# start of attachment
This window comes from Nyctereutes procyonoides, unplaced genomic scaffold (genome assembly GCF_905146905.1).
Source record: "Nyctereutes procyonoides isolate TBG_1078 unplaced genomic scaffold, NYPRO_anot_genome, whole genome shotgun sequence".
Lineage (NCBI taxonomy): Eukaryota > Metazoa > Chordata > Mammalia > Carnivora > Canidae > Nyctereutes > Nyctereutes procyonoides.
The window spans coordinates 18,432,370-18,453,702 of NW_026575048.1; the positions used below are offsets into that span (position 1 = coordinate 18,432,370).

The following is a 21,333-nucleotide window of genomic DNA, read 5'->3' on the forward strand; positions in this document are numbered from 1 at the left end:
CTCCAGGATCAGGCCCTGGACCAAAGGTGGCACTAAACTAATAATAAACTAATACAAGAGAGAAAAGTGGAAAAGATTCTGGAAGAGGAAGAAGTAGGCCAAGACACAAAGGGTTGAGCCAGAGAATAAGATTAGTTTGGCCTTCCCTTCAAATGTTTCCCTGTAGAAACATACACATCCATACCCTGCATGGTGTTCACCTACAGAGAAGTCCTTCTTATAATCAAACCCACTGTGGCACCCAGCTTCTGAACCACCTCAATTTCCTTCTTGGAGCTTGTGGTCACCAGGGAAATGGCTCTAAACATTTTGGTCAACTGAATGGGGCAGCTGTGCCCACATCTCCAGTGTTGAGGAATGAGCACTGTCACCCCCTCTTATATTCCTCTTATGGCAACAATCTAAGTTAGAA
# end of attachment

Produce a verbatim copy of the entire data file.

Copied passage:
This window comes from Nyctereutes procyonoides, unplaced genomic scaffold (genome assembly GCF_905146905.1).
Source record: "Nyctereutes procyonoides isolate TBG_1078 unplaced genomic scaffold, NYPRO_anot_genome, whole genome shotgun sequence".
Lineage (NCBI taxonomy): Eukaryota > Metazoa > Chordata > Mammalia > Carnivora > Canidae > Nyctereutes > Nyctereutes procyonoides.
The window spans coordinates 18,432,370-18,453,702 of NW_026575048.1; the positions used below are offsets into that span (position 1 = coordinate 18,432,370).

The following is a 21,333-nucleotide window of genomic DNA, read 5'->3' on the forward strand; positions in this document are numbered from 1 at the left end:
CTCCAGGATCAGGCCCTGGACCAAAGGTGGCACTAAACTAATAATAAACTAATACAAGAGAGAAAAGTGGAAAAGATTCTGGAAGAGGAAGAAGTAGGCCAAGACACAAAGGGTTGAGCCAGAGAATAAGATTAGTTTGGCCTTCCCTTCAAATGTTTCCCTGTAGAAACATACACATCCATACCCTGCATGGTGTTCACCTACAGAGAAGTCCTTCTTATAATCAAACCCACTGTGGCACCCAGCTTCTGAACCACCTCAATTTCCTTCTTGGAGCTTGTGGTCACCAGGGAAATGGCTCTAAACATTTTGGTCAACTGAATGGGGCAGCTGTGCCCACATCTCCAGTGTTGAGGAATGAGCACTGTCACCCCCTCTTATATTCCTCTTATGGCAACAATCTAAGTTAGAA